Rahne Sinclair / Wolfsbane
Five young mutants, just discovering their abilities while held in a secret facility against their will, fight to escape their past sins and save themselves.
|Directors||Peter Deming, Nicholas Mastandrea, Josh Boone, Steve Cooper, Rosemary C. Cremona, Katie Valovcin, Philippe Gaulier|
|Producers||Karen Rosenfelt, Lauren Shuler Donner, Stan Lee, Simon Kinberg, Michele Imperato, Hutch Parker, Steve Dubin, Brian Drewes, Korey J. Cauchon, Joan Kelley Bierman, Anton Agerbo, Greta Ruljevaite, Philip Marvin|
|Writers||Len Wein, Chris Claremont, Josh Boone, Knate Gwaltney, Bob McLeod, Dave Cockrum|
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I still can't believe I'm about to write a review for The New Mutants... The last X-Men movie before they're introduced into the MCU became one of the most delayed films ever, but it finally got released this week. Shot in 2017 with an original release date of April 2018, Josh Boone had reshoots planned, which postponed the movie for the first time. Disney began negotiations to merge with 20th Century Fox (now 20th Century Studios), keeping the film in a limbo state. A global pandemic emerged, pushing the movie even further. Final outcome: a worldwide limited release three years after finishing shooting, and without any reshoots. So, obviously, my expectations were pretty low...
Surprise, surprise, The New Mutants isn't a horrible mess, it's... fine! I feel really sorry that so many people worked on this film and had to wait so long to see it being released to the world. I love how it's far from being just another generic, formulaic superhero flick. Sure, it has tons of cliches, and it does still feel like an X-Men movie at times, but I'll get there. I genuinely appreciate that Boone and Knate Lee wrote a narrative packed with significant and detailed character development, including a compelling romantic arc. Every young mutant gets their own story explained front-center. Each time the film dives into a character's past, it never feels like an irrelevant subplot. It all serves a purpose.
The technical crew had a very low budget to work with compared to other movies in the genre, so I must praise them for transforming a small, one-location film into something surprisingly entertaining. The visual effects definitely don't have that quality that viewers are used to seeing now, but they're reasonably okay for the most part. The horror atmosphere is definitely present, but it feels like the movie could have benefited from a more assertive, bolder approach to these nightmarish sequences. The best aspect of the whole film is related to the indisputably talented cast, with just one exception...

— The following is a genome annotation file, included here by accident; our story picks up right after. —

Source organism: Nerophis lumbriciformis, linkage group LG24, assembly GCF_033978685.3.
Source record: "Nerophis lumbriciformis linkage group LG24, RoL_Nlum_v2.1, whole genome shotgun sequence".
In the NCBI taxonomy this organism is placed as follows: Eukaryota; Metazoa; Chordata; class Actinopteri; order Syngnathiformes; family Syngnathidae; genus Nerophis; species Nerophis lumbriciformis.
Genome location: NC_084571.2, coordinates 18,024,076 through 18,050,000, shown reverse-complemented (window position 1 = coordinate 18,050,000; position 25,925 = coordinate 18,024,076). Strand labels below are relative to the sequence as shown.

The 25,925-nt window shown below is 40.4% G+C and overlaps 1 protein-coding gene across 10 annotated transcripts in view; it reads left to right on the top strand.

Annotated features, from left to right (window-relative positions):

From Anya-Taylor Joy's rebel behavior to Charlie Heaton's experienced performance, passing through Maisie Williams' emotional display and Henry Zaga's charming one-liners, every one of these actors proves why they were cast in such a well-known franchise. Despite the ridiculously flawed accents, all share great chemistry between each other, including debutant Blu Hunt. However, the latter fails to be a compelling protagonist clearly due to her inexperience. I don't want to be too harsh on her because I did see some great moments when she shared the screen with her colleagues. However, I do need to state that every scene where she acts alone or against a green screen reaches cringe-worthy levels of bad acting.
Boone and/or the casting crew must also take responsibility for choosing her as the main character, but honestly, she's not even my main issue. That has to do with her own character. While she gets the same focus as her fellow mutants when it comes to her backstory, she never really has to deal with her powers' consequences. Some mutants hurt or killed people, and they're unquestionably damaged because of it. Dani doesn't have a single moment where she feels sorry for whatever happened in her past or where she's confronted with it. It's quite hard to connect with a protagonist when both the character and the actress playing her lack that captivating personality.